Two-for-One Kidney Transplant: Kidneys often decline with age. A kidney donated from someone older or unhealthy may be too worn or overused to function well. But if surgeons transplant both kidneys as a pair, they work better. 

“Together, these kidneys can provide someone several years of healthy function,” says Doyle. “This option gives someone on dialysis a chance to live who would have to wait years for a single, younger kidney.” 

Transplanting Tiny Kidneys: Few hospitals will transplant infant kidneys. They are too small and the procedure is too complex. But UVA Health uses the “en-bloc” approach to make these tiny kidneys work for adults or kids.

“Instead of transplanting a single kidney, we keep both of the kidneys attached to the aorta and vena cava [the primary artery and vein moving blood through the body]. Then we attach the entire ‘tree’ — the two kidneys, the aorta, and vena cava — onto the recipient,” says Doyle. “The transplanted kidneys are both healthy, and they will grow over time.”

Waiting for the Perfect Match

It’s true that not any organ will do. A lifesaving organ has to be a good match for the recipient. That means finding a donor with the same blood and tissue type. This helps prevent organ rejection and ensures the best outcome. But according to Goldaracena: “If you’re waiting for the perfect organ, it might never come.”

Fortunately, organ compatibility is less of a concern than it once was. We have medication that can prepare the recipient’s body to receive the “mismatched” donor organ. Advances in the transplant process also help expand the pool of available organs. This makes finding a match more likely. 

Paired Donor Exchange

Many family members and friends are willing to donate a kidney to someone they love. But often, this willing donor is not a good match for the recipient. The solution is paired donor exchange

“Paired exchange allows you to donate a kidney to someone in need who is compatible with you. Your loved one will then receive a kidney from a different person who is compatible with them,” says Living Donor Transplant Nurse Practitioner and Coordinator Anita Sites, MSN, RN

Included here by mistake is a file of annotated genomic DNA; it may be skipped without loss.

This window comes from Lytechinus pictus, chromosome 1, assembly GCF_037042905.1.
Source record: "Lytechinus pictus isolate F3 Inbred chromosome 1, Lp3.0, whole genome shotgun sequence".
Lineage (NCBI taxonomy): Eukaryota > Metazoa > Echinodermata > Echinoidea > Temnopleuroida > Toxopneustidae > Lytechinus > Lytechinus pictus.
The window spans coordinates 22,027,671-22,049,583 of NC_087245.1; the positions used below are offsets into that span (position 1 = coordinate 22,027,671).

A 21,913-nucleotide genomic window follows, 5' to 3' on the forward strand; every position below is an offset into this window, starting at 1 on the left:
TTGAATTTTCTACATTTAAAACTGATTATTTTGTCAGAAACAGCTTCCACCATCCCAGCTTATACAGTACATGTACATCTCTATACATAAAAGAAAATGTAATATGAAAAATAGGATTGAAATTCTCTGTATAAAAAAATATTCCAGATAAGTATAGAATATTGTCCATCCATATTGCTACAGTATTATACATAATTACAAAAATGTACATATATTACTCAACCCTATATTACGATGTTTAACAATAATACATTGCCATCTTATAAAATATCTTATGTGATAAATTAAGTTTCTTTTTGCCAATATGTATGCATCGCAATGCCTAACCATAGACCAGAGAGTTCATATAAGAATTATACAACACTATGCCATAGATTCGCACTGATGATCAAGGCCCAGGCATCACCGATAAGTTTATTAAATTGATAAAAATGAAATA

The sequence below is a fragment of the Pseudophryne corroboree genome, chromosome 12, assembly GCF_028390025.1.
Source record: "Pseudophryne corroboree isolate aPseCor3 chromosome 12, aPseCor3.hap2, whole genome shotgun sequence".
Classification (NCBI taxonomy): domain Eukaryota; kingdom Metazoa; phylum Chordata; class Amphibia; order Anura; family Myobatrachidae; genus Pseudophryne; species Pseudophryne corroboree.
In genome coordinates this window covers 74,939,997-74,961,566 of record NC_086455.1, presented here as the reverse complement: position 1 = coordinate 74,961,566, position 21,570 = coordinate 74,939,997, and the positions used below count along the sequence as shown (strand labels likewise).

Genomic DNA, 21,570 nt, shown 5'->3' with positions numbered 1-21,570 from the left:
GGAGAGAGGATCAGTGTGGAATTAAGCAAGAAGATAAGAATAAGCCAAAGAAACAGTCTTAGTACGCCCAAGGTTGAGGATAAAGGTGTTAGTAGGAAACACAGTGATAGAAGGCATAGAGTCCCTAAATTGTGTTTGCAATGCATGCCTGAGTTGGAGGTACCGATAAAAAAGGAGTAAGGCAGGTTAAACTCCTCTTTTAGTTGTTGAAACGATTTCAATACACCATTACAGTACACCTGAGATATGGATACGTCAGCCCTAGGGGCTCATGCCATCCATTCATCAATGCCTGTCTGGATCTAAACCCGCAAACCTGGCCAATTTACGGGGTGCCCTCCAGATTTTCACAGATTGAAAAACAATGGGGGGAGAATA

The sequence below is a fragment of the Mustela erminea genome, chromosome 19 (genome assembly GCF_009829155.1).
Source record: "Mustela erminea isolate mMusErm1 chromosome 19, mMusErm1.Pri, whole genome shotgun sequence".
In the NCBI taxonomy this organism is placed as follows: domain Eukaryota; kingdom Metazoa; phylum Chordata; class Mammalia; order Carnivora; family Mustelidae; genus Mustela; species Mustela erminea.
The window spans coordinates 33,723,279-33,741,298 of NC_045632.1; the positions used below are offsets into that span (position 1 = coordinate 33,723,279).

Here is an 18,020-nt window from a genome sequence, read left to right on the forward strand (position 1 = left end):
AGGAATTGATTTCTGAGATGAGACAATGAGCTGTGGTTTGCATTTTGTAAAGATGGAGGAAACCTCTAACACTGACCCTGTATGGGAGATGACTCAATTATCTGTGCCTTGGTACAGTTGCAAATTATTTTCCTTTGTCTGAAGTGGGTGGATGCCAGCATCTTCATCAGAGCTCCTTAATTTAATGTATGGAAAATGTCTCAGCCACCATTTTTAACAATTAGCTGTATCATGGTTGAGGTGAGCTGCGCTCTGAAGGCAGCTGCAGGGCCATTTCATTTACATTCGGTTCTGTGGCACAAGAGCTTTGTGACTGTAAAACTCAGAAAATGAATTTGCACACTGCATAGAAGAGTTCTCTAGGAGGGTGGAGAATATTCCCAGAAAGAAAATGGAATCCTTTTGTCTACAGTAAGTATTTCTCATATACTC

This can be an exchange between 2 donors and 2 recipients, or many pairs of patients all over the country. The largest transplant chain so far: 35 donors and 35 recipients. “It’s important because it opens up more avenues for transplant that would not be possible otherwise,” adds Sites.

Preserving the Quality of Lifesaving Organs

The organ transplant process is long and complex. There are many pieces of the puzzle. There are also a lot of variables that must align at the right time and place to ensure a successful outcome. One key part of the process is keeping organs in the best possible condition as they’re taken from the donor to the recipient. Thanks to advances in technology, transplant surgeons have more control of organ quality during transport.

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Keeping Lungs Alive

Lungs are especially fragile. UVA Health uses the TransMedics™ Organ Care System to transport donated lungs. This portable device monitors and preserves lungs in a controlled environment. It flushes the lungs with warm blood and gives them oxygen, so they stay alive during transport. This means they can travel farther than the standard 6 hours. By the time the lungs make it into the patient, they are warm, functioning, and healthy. 

Keeping Hearts Cool

Putting hearts on ice during transport is standard practice. But now, the UVA heart transplant team uses a more high-tech method to keep hearts the right temperature. The device includes a Bluetooth device that travels with the donated heart, allowing the team to track the temperature with an app. 

“This device will provide some consistency in the preservation process and may increase the heart’s ability to travel longer distances,” says cardiac surgeon Leora Yarboro, MD. So for someone in Virginia waiting for the right heart to become available, a lifesaving organ available in Texas may now be a viable option.